Does nonprofit Garden of Innocence honor abandoned children—or secretly conduct extravagant burials for stillborn fetuses in Sacramento?
Nonprofit says it offers ’dignified burials for abandoned and unidentified children,' but county coroner says that's hardly ever the case
During an overcast September morning on a grassy mortuary plot in Citrus Heights, more than a hundred mourners observed the final dedication for 20 “abandoned” children.
Backdropped by small caskets on a rain-dappled lawn, the crowd handed tiny wooden urns around their solemn circle, offering personal blessings, reciting poems and loosing butterflies into the gray sky. Whenever someone wondered aloud what sort of parent would abandon their dead son or daughter, the man responsible scuttled the topic.
“We can’t stop what a parent would do,” Victor Hipolito Jr. told gatherers. “It doesn’t matter. Thank you for stepping forward while others turned their backs.”
This is the creed of Garden of Innocence National, an expanding nonprofit that claims to provide “dignified burial services for abandoned and unidentified children.”
Problem is, the souls being interred this gloomy September morning aren’t abandoned children at all. They’re stillborn fetuses recovered from hospitals, under a contractual blessing from Sacramento County. And the parents who suffered these miscarriages may not know what’s being done with the fruits of their grief.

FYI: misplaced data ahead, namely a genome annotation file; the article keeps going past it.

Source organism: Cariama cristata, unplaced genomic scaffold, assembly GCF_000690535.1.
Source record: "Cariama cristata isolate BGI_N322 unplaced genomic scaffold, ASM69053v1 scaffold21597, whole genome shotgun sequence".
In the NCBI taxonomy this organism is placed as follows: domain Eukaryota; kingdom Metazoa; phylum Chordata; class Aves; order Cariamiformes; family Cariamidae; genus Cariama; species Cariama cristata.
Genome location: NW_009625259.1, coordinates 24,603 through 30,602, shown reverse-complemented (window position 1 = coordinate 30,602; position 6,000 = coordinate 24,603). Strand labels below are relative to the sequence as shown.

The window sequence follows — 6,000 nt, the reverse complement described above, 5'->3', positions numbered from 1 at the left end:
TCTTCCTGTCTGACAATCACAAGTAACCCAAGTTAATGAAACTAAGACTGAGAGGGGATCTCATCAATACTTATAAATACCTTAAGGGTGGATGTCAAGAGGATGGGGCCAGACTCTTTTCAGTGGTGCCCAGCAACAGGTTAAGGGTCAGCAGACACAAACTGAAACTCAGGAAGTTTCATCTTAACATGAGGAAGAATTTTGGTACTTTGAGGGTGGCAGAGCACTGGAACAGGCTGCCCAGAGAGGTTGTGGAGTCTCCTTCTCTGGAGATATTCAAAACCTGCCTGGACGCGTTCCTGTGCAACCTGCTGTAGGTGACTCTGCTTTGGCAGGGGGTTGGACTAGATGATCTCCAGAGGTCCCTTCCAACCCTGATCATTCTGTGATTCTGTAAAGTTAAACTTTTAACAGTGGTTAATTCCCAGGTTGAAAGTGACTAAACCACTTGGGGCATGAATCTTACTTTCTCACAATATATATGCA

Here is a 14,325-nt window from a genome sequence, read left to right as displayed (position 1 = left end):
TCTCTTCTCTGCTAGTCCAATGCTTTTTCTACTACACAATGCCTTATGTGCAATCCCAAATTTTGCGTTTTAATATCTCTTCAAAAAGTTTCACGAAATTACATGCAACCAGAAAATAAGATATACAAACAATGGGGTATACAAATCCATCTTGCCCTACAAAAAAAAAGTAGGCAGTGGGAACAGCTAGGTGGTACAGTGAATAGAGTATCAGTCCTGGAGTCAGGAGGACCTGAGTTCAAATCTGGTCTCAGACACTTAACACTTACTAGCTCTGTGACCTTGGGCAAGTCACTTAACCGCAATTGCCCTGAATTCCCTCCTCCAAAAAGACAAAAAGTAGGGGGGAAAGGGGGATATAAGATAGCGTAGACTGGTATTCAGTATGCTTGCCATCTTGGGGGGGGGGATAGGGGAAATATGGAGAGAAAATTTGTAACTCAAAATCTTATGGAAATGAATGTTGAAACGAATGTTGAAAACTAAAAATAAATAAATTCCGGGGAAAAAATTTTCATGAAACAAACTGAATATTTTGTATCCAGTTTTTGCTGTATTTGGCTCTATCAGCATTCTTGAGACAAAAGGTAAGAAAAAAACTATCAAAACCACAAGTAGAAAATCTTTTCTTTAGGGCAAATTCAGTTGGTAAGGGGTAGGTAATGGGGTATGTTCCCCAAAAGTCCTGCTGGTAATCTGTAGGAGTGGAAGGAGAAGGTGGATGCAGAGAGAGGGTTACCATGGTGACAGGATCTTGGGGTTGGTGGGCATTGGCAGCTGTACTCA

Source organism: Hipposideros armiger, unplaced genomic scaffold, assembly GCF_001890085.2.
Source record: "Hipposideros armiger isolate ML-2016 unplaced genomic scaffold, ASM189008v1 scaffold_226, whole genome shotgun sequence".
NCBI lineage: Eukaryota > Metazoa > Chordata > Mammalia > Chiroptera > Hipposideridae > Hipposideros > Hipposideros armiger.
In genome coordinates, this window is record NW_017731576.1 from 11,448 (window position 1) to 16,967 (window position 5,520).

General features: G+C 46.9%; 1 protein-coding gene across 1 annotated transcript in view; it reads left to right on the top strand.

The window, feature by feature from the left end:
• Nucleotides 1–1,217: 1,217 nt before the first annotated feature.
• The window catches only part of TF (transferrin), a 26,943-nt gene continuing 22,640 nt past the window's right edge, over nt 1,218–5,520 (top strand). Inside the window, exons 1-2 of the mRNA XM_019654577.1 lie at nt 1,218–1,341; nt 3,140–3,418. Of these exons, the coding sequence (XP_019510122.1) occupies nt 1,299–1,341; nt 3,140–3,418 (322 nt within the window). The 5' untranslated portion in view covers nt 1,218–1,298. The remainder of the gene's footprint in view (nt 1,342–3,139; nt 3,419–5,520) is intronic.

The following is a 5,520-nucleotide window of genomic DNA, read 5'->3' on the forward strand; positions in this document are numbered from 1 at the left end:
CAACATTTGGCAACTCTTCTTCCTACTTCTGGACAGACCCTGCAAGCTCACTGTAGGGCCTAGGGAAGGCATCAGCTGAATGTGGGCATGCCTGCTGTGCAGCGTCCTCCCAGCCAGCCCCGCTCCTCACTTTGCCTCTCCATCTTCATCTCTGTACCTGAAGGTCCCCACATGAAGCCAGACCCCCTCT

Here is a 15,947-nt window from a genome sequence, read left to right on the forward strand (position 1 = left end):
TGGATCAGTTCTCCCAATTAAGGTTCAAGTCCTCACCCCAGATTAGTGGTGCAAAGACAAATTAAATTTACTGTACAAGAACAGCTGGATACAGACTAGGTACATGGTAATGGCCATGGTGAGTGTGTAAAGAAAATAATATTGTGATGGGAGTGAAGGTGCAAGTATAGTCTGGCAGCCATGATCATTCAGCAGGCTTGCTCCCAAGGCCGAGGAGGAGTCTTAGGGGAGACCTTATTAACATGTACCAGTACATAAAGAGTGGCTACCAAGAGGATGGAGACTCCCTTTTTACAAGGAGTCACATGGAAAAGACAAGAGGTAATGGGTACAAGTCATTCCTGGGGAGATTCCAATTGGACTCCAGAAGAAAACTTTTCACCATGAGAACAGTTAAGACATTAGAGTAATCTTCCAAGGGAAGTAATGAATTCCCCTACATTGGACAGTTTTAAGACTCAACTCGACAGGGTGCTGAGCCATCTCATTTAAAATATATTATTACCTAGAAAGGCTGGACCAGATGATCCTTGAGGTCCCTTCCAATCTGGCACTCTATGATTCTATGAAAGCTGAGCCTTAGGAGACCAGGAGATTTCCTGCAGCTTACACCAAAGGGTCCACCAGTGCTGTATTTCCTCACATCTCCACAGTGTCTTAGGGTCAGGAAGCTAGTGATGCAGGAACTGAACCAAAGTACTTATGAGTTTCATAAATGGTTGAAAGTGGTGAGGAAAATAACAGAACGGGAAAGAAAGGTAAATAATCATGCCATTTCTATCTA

Formed 15 years ago in San Diego by founder Elissa Davey, Garden of Innocence recently landed in Sacramento, where it secured a written contract with the county to bury every child 8 years and younger that isn’t claimed within 30 days of his or her death. The mission sounds saintly, right down to the nonprofit’s Edenic name. Garden of Innocence has 17 chapters scattered mostly throughout California and include some far-flung ones in Alaska and Poland.
“It’s all for the babies,” Hipolito, area manager of the new GOI Sierra chapter, told SN&R.
But the perception that the group cares for discarded children is different from the reality. Sacramento hasn’t suffered an outbreak of abandoned, dead children.
“I can’t remember the last child that was an abandoned baby,” said Sacramento County Coroner Gregory Wyatt, who expected the case to be the same in each of the counties where Garden of Innocence operates.
Instead, the organization has commandeered a more taboo market—conducting extravagant burial rites for stillborn infants, while raising thorny questions about the prohibitive costs of grief, as well as the difference between dignifying a loss and exploiting it.
According to Wyatt, “99 percent” of the children Garden of Innocence recovers are stillborn fetuses delivered in local hospitals and not taken home by their parents. “They’re not what you think,” he told SN&R.
Hospitals are required to file death certificates on all stillbirths that have reached at least 20 weeks of gestation. If parents don’t claim these fetuses within 30 days, the hospitals turn them over to the coroner’s office.
Before Garden of Innocence came along, the coroner facilitated the cremation and interment of these bodies for a mass burial. The process was slow and cost taxpayer money.
The coroner credits the nonprofit with freeing up his office’s resources and providing individualized attention to each stillborn fetus. The all-volunteer organization names each “child” and writes poems for him or her. It also pays about $700 per fetus for death certificates, cremation and interment. It also buys each infant an obituary, a grave marker and a toy they’ll never play with.